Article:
As nationwide protests have unfolded over the murder of George Floyd, Brianna Taylor, and many more Black, Indigenous, People of Color (BIPOC), the staff at A Way Home Washington have been reflecting on the intersection between the over policing of BIPOC and youth and young adult (YYA) homelessness. We cannot in good conscience stand in silence, and we’ve begun to develop a local advocacy strategy geared towards addressing these issues.
The integrity of police institutions has been called into question. Many concerned community members are wondering, does the police exist to serve and protect the larger community, or to perpetuate systems of power? Those of us who work in the social services sector know all too well what the consequences of policing can be for youth and young adults experiencing homelessness. The over policing of BIPOC has led to high rates of incarceration, which results in barriers to employment and housing, leading to the overrepresentation of BIPOC in homeless systems and an increase in those experiencing housing instability. We have heard many times from the youth and young adults that we work with that they are harassed by police while experiencing homelessness. This issue becomes exacerbated for BIPOC.
For me, this fight is personal. Every time I turn on the news and see one of my fellow African American brothers, sisters, and non-binary kinfolk murdered by the police, it feels like a piece of my soul has also been killed alongside of them. My heart goes out to people experiencing homelessness as they are caught in the crossfire. When the initial protests broke out in downtown Seattle, I observed police using mace, gas, and force on individuals experiencing homelessness to funnel them out of the area. I also observed youth and young adults experiencing homelessness pleading with police to stop because they did not have any place to go.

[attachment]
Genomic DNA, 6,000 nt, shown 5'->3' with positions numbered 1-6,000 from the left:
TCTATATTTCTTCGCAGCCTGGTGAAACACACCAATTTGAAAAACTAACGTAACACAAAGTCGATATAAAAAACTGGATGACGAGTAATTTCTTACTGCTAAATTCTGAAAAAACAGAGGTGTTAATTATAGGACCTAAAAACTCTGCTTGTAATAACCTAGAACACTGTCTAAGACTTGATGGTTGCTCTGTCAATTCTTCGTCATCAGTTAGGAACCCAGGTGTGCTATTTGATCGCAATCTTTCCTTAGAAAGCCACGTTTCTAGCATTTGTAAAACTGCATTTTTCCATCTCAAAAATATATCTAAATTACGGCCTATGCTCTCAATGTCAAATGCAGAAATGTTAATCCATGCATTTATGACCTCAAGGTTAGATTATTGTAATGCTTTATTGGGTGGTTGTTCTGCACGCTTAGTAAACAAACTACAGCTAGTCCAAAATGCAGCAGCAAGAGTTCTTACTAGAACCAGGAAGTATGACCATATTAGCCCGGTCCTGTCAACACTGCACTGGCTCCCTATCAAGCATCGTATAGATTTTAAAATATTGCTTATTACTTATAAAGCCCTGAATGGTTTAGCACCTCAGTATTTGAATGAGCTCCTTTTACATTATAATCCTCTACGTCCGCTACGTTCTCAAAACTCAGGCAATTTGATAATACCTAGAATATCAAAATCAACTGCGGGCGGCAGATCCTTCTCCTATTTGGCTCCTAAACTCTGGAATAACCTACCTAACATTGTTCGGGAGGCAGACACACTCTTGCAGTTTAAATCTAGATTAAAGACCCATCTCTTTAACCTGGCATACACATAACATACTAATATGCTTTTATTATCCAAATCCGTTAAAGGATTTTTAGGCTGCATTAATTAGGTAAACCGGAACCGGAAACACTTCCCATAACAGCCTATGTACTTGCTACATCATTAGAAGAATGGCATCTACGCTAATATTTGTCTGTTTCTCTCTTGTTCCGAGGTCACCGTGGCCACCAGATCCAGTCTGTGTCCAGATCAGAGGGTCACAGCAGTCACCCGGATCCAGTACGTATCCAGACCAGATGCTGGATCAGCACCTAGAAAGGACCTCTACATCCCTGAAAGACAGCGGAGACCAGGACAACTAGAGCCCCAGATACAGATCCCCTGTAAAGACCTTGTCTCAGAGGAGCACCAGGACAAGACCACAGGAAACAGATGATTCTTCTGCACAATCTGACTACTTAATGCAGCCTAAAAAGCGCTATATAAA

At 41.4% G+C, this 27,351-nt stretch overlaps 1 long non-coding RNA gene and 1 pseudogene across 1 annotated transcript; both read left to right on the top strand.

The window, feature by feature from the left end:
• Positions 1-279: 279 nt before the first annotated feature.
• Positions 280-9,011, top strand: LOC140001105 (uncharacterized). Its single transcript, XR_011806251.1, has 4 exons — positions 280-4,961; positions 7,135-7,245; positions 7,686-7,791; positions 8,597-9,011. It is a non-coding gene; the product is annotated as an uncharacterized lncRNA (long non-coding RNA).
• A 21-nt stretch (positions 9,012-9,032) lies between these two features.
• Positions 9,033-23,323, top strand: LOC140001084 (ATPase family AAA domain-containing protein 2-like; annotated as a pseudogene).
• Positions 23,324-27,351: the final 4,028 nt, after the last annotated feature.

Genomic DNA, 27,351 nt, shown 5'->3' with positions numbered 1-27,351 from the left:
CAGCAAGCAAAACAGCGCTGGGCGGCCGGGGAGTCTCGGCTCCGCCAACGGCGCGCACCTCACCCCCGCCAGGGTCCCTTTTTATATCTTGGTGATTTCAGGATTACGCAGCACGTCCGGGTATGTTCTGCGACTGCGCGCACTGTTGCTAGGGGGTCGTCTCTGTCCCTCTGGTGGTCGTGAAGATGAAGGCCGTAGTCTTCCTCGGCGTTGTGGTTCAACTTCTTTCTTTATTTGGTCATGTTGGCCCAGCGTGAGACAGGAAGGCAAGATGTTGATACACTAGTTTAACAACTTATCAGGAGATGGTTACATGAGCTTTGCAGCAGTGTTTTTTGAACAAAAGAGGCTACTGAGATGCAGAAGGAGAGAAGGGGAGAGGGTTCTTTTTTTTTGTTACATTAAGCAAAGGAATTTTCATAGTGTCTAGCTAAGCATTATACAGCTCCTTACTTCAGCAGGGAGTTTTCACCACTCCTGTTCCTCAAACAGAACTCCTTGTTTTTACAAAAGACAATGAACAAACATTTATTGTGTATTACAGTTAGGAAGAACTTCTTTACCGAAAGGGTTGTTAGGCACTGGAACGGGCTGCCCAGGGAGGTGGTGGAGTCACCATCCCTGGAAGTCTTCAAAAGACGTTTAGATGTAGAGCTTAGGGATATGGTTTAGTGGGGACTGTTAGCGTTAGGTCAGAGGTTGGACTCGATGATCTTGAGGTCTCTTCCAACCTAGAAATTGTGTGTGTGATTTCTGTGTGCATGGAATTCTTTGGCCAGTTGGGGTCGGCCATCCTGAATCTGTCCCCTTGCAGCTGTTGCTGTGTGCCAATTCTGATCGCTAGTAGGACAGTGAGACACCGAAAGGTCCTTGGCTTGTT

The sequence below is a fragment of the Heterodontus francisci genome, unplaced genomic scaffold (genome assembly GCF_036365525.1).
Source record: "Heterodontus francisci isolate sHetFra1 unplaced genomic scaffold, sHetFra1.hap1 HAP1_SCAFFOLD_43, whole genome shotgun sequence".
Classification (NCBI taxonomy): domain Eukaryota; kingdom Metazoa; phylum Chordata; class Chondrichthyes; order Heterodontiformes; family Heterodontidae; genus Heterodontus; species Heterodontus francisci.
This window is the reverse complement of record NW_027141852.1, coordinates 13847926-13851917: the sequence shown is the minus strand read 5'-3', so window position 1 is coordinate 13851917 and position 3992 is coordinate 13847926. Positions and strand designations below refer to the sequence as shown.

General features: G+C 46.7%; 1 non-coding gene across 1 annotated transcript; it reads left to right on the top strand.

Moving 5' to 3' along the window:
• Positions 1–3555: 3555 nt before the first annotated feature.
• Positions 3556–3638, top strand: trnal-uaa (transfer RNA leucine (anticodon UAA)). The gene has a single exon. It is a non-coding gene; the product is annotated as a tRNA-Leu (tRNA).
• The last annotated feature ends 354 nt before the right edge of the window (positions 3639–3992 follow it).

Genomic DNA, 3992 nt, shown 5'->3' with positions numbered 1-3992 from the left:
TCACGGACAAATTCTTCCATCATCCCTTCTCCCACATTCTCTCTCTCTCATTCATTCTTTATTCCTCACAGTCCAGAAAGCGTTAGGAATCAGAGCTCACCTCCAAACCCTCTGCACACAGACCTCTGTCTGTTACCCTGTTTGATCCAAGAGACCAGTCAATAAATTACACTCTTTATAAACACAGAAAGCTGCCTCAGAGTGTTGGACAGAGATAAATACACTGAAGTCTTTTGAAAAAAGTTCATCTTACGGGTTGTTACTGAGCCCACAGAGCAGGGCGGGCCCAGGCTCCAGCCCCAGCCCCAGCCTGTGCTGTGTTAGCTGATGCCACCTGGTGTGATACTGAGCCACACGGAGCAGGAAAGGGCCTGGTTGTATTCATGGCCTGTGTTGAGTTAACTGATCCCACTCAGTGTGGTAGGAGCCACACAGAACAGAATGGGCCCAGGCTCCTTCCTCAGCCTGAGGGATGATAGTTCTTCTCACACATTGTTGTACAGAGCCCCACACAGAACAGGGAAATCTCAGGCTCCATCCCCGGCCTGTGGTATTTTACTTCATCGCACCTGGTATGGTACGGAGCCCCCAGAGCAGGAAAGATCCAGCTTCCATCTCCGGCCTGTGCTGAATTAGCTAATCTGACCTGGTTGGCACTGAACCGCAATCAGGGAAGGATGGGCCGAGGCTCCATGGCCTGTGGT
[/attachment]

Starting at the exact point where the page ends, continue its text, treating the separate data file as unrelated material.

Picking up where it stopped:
Because policing and systems of care are so intrinsically intertwined in the work that we do to address youth and young adult homelessness, we’ve made the choice to help elevate community demands to defund police departments and reinvest the money back into the Black community. Along with 11 partners, we wrote a letter to Seattle Mayor Jenny Durkan and Police Chief Carmen Best. We’re also supporting local advocacy efforts in our Anchor Communities. In Walla Walla, the community has risen to demand a change in police culture, and we are here to follow the community’s lead while lending our support and expertise in starting dialogue with elected officials.
We’ve also started building a coalition within the youth and young adult homelessness sector to explore what our role is in the movement to advance racial justice. We believe that we need to question the ways non-profits have traditionally held power and examine how we can shift power towards grassroots organizers and coalitions led by young people.
Change sometimes requires radical thinking and action. A system built on a foundation of abuse and oppression towards BIPOC and defenseless individuals is one that does not serve the people. That system can either transform or risk being dismantled and replaced. We stand behind all communities demanding justice and shifting culture towards one that is equitable and just. We believe that’s the way to ensure that all young people can access the resources they need to move out of homelessness and thrive.
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